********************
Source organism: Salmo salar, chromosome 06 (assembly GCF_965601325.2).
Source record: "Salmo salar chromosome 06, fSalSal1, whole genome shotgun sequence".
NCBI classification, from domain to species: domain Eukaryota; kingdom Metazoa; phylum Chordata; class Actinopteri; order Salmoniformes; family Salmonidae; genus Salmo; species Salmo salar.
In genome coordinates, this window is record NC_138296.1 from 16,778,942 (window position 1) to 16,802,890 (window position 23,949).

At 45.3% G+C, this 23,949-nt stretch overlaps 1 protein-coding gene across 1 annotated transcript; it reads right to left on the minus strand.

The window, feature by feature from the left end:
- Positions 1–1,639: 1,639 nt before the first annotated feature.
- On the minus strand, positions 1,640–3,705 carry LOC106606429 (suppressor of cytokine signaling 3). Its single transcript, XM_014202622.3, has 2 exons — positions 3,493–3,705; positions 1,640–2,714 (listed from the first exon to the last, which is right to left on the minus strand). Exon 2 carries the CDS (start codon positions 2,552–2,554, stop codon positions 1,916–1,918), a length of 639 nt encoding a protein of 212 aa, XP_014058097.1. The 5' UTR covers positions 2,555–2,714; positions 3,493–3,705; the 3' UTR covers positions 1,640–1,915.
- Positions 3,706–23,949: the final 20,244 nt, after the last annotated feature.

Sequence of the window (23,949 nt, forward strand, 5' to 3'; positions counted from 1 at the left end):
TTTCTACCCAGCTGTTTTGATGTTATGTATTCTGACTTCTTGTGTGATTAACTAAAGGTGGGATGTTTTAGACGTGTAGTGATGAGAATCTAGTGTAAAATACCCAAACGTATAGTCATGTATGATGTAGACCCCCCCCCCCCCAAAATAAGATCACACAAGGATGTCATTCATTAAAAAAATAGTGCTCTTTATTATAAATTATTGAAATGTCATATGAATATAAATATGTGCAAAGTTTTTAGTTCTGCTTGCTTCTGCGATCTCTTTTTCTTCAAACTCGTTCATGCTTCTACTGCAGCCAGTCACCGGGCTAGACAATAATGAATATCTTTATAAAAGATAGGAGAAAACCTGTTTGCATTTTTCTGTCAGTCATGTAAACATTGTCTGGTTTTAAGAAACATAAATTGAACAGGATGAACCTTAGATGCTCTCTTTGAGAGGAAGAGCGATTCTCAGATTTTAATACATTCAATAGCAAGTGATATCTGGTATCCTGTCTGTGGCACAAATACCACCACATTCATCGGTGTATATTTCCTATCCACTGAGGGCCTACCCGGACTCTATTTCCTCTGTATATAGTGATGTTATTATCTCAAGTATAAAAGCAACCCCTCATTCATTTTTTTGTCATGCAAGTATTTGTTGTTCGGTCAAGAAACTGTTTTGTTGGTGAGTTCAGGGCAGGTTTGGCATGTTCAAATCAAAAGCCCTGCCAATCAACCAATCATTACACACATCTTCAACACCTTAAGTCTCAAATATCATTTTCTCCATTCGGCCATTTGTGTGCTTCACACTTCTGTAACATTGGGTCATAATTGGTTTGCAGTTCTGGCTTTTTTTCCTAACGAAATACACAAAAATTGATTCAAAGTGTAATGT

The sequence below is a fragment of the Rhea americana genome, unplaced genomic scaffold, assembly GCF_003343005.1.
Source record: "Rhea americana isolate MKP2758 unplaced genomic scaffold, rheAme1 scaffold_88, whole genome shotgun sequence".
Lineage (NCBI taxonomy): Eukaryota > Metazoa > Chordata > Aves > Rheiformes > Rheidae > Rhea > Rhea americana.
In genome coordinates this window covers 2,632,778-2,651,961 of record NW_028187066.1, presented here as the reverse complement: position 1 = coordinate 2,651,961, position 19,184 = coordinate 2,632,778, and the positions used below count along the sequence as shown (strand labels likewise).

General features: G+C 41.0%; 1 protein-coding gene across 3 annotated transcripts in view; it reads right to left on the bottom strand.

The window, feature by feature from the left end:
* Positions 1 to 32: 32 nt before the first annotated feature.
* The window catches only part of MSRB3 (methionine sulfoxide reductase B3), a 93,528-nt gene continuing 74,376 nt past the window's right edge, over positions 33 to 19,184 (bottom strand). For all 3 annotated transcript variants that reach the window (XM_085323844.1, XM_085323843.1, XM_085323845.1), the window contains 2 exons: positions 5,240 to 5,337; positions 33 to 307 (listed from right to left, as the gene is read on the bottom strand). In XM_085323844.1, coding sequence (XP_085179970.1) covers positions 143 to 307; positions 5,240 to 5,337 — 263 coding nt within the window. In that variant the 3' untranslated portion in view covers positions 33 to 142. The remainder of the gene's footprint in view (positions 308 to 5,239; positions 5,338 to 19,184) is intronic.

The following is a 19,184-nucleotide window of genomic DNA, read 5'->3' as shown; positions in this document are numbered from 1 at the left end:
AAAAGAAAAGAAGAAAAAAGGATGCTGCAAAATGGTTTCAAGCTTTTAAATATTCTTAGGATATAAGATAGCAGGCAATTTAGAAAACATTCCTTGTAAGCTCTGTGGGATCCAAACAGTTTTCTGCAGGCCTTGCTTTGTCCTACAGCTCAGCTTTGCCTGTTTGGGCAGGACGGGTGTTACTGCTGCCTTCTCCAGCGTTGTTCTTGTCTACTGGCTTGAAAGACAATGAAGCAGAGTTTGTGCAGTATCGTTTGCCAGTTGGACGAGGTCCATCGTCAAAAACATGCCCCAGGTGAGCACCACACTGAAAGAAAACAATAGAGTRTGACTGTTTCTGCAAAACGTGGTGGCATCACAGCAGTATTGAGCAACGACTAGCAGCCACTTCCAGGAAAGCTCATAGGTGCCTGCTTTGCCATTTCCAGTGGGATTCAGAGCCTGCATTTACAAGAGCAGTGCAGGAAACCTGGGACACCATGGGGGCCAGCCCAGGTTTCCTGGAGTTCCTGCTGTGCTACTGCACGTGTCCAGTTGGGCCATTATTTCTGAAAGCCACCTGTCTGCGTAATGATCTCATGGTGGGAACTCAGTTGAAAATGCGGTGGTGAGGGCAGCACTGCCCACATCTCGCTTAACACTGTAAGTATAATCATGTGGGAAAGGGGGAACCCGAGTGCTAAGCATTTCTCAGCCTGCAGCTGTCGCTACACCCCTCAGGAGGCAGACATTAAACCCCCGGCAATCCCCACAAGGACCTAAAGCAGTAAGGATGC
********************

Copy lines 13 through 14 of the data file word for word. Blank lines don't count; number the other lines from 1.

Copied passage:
Source record: "Rhea americana isolate MKP2758 unplaced genomic scaffold, rheAme1 scaffold_88, whole genome shotgun sequence".
Lineage (NCBI taxonomy): Eukaryota > Metazoa > Chordata > Aves > Rheiformes > Rheidae > Rhea > Rhea americana.